The Wackness

Film
Recommended
4 out of 5 stars

Time Out says

4 out of 5 stars
With its graffiti-sprayed credits, circa 1994 hip hop on the soundtrack and drug-dealing protagonist, this rites-of-passage affair comes on like a whole barrel of fun. Odd really, when its subject matter is adolescent anxiety, middle-aged depression and unsettling questions of self-worth, shot in a very murky colour palette.

Its Day-Glo marketing campaign notwithstanding, writer-director Jonathan Levine’s debut is at heart an introspective character study, as Upper East Side teenager Josh Peck, a geeky wannabe merely tolerated by his  cool former classmates because he sold them dope, spends the summer between high school and college wondering whether he’ll ever find acceptance. Since he also supplies weed to frazzled shrink Ben Kingsley (above), a listening ear is part of the exchange, and the good doc’s disintegrating marriage has him searching for renewed youth; an unlikely friendship takes shape – complicated by Peck’s  crush on the latter’s daughter (Olivia Thirlby).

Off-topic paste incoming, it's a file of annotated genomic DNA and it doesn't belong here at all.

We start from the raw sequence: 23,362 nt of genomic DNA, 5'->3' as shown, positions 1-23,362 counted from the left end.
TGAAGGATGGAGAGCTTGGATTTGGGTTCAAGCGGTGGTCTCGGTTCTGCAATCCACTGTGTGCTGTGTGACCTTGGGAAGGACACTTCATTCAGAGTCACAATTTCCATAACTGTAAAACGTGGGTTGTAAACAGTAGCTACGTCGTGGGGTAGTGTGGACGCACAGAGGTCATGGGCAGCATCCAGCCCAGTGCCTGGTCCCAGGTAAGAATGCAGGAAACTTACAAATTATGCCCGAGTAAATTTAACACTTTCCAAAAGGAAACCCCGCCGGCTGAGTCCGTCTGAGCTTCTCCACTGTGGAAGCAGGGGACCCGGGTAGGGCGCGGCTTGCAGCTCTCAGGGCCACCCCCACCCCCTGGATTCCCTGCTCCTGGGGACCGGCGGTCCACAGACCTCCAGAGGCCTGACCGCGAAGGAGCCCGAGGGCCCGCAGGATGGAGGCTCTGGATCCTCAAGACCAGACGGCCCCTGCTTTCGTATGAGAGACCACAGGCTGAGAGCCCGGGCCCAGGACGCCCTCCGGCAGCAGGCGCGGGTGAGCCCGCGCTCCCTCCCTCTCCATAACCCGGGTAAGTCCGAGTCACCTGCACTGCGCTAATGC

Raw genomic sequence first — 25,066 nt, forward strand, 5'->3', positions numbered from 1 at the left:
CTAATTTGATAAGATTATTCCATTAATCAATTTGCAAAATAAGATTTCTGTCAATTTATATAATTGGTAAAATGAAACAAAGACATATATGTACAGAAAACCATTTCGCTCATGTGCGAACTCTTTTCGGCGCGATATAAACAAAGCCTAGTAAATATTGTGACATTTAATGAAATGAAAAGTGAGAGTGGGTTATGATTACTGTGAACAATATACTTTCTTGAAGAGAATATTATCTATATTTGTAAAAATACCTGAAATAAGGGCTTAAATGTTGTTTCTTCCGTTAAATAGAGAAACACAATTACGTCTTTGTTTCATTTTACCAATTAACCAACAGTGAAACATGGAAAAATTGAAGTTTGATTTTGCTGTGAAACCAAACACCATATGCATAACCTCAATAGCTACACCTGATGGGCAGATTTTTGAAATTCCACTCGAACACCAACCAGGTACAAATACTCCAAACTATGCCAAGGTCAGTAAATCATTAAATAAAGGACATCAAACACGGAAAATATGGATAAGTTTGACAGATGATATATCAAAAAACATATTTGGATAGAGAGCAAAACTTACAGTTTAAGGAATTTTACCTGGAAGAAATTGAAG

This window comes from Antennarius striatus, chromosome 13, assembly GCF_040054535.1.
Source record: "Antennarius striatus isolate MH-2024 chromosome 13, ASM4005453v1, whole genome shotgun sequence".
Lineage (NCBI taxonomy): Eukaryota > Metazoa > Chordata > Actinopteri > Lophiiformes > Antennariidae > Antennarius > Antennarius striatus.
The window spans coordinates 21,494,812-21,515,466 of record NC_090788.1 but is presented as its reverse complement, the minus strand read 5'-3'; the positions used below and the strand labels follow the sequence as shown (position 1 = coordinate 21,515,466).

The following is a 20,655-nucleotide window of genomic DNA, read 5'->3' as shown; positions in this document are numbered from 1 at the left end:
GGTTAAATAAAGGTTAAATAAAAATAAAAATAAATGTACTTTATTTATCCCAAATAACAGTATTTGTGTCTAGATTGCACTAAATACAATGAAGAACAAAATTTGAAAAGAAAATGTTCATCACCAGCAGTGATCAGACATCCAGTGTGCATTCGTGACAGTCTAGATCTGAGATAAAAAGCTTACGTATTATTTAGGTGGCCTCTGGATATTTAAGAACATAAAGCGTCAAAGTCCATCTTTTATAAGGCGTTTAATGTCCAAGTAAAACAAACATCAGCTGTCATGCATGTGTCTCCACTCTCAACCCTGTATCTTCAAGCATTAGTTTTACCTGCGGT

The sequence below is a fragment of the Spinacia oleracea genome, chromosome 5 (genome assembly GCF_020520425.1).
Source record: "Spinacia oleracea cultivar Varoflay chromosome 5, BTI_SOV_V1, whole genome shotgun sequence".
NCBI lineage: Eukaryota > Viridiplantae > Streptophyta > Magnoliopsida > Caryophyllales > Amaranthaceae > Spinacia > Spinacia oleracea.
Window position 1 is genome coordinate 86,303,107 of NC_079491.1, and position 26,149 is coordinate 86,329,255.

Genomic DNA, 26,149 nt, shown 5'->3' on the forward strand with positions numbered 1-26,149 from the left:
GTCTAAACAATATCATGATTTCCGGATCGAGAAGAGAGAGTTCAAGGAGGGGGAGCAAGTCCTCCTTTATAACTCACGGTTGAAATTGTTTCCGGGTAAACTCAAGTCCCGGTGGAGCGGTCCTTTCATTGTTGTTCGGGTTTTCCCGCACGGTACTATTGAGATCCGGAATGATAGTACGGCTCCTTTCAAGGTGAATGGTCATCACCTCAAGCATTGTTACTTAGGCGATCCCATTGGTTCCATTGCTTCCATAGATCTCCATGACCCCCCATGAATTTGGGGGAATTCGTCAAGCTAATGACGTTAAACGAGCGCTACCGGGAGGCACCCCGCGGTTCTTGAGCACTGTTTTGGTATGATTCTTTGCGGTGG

In time-capsule dialogue she berates her suitor as a glass-half-empty kind of guy – ‘I look at the dopeness, you look at the wackness’ – thus signposting the revivifying influence of then-breaking hip hop culture on white youth. Whether this line of inquiry squares coherently with the film’s sedulous pacing and studiedly washed-out visuals is questionable, as if it’s playing hang-loose and uptight simultaneously. Still, Kingsley’s shamelessly zingy performance adds welcome pep, and a delicate, achingly sincere summertime idyll on Fire Island offers notice of Levine’s evident promise, when he’s not leaning too hard on pixie-chick clichés and being down with the kids.

Posted:

Details

Release details

Cast and crew